We have left the twentieth century, but this century of violence and extremes has t left us: Its shadow has become longer and blacker. Seventy years after the end of the Second World War, the memory of the Holocaust is less and less anchored in the lived experience of survivors and witnesses. Shadows of Trauma analyzes the transformation of the past from an individual experience to a collective construction, with special attention to the tensions that arise when personal experience collides with official commemoration. In addition to surveying memory's important terms and distinctions, Assmann traces the process that emerged after the fall of the Berlin Wall, of creating a new German memory of the Holocaust. Assmann revisits the pitfalls of false memory and lingering forms of denial and repression, as well as the new twenty-first-century discourses, such as that of German victimhood, as well as the new memory sites for a future in which German memory will be increasingly oriented toward a European context. Combining theoretical analysis with historical case studies, the book revisits crucial debates and controversial issues out of which memory culture has emerged as a collective project and a work in progress.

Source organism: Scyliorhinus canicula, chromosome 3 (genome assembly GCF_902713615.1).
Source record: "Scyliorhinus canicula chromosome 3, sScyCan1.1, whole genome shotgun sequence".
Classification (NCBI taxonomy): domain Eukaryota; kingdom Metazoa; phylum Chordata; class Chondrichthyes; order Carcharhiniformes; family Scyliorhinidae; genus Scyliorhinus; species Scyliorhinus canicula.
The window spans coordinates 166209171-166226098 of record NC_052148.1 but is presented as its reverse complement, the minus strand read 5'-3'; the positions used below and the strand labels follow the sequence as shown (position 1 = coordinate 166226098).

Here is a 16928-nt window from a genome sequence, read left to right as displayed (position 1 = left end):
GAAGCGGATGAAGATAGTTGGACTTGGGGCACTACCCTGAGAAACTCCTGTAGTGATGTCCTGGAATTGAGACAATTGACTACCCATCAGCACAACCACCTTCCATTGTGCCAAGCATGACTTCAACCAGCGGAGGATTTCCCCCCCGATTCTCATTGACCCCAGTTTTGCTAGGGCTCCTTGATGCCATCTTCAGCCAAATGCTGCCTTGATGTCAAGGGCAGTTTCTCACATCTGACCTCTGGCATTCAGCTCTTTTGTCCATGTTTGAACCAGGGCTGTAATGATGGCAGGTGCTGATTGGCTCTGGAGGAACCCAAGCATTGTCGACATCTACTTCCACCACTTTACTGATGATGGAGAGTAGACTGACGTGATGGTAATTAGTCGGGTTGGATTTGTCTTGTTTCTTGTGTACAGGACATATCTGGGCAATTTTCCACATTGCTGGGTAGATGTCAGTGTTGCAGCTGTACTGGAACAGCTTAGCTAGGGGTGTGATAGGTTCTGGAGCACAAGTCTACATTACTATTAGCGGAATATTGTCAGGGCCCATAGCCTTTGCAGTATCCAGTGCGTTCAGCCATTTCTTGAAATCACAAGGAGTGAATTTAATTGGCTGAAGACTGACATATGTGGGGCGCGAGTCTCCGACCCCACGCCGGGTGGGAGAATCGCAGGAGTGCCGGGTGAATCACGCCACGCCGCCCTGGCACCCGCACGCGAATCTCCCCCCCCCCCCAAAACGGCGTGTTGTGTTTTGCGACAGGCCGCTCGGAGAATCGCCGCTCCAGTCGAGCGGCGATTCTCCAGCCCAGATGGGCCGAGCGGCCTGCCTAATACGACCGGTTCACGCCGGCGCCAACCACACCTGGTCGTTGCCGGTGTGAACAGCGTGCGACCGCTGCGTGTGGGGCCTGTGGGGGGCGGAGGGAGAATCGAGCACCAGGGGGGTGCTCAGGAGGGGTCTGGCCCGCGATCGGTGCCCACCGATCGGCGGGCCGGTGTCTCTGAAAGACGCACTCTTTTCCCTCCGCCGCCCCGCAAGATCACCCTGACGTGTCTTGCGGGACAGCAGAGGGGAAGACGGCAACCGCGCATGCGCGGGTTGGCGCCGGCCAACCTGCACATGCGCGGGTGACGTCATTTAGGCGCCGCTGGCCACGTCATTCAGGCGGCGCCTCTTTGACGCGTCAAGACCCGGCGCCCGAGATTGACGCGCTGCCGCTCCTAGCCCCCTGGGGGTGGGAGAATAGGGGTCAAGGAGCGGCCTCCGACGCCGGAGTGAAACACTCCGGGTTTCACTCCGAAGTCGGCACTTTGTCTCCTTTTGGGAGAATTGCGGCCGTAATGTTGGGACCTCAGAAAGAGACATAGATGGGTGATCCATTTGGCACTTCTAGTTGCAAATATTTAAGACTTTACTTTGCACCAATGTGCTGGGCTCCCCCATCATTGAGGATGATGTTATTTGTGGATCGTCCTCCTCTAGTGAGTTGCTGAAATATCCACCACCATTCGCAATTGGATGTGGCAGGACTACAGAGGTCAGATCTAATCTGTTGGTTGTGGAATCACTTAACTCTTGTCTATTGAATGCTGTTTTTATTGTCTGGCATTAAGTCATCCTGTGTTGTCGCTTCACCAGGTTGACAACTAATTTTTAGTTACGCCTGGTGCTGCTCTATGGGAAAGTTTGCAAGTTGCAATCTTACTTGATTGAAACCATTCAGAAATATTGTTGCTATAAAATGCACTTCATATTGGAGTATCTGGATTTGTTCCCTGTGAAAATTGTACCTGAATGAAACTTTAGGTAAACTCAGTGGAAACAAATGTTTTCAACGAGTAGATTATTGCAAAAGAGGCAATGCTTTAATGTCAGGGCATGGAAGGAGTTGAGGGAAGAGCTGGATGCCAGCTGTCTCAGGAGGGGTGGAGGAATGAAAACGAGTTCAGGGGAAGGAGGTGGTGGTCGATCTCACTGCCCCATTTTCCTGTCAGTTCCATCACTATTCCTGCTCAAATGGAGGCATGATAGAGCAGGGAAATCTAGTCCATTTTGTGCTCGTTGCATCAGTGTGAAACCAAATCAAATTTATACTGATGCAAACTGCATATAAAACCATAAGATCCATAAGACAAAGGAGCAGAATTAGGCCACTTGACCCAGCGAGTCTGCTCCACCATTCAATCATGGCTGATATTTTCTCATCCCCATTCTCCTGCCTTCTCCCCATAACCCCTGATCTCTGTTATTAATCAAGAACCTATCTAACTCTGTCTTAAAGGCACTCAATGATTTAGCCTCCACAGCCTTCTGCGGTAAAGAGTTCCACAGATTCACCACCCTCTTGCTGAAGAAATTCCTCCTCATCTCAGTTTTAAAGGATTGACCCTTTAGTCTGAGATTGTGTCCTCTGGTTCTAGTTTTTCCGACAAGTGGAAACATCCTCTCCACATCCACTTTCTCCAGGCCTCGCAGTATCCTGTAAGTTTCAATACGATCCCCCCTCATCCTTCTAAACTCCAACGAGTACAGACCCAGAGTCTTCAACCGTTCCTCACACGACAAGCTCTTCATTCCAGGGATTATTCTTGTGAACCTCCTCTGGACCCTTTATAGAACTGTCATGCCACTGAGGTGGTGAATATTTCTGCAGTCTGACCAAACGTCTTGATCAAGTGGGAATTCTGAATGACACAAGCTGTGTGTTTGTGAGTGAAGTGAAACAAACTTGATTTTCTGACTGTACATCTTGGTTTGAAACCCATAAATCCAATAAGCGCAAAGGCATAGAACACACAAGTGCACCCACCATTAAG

Aleida Assmann is Professor Emerita of English Literature at the University of Konstanz, Germany. Her most recent book to appear in English is Cultural Memory and Western Civilization: Functions, Media, Archives. Sarah Clift is Assistant Professor of Contemporary Studies at the University of King's College, Halifax Canada. She is the translator of God, Justice, Love, Beauty: Four Little Dialogues by Jean-Luc Nancy (Fordham), Aleida Assmann's Shadows of Trauma (Fordham) and co translator (with Pascale-Anne Brault and Michael Naas) of Jean-Luc Nancy's Noli me Tangere: On the Raising of the Body (Fordham).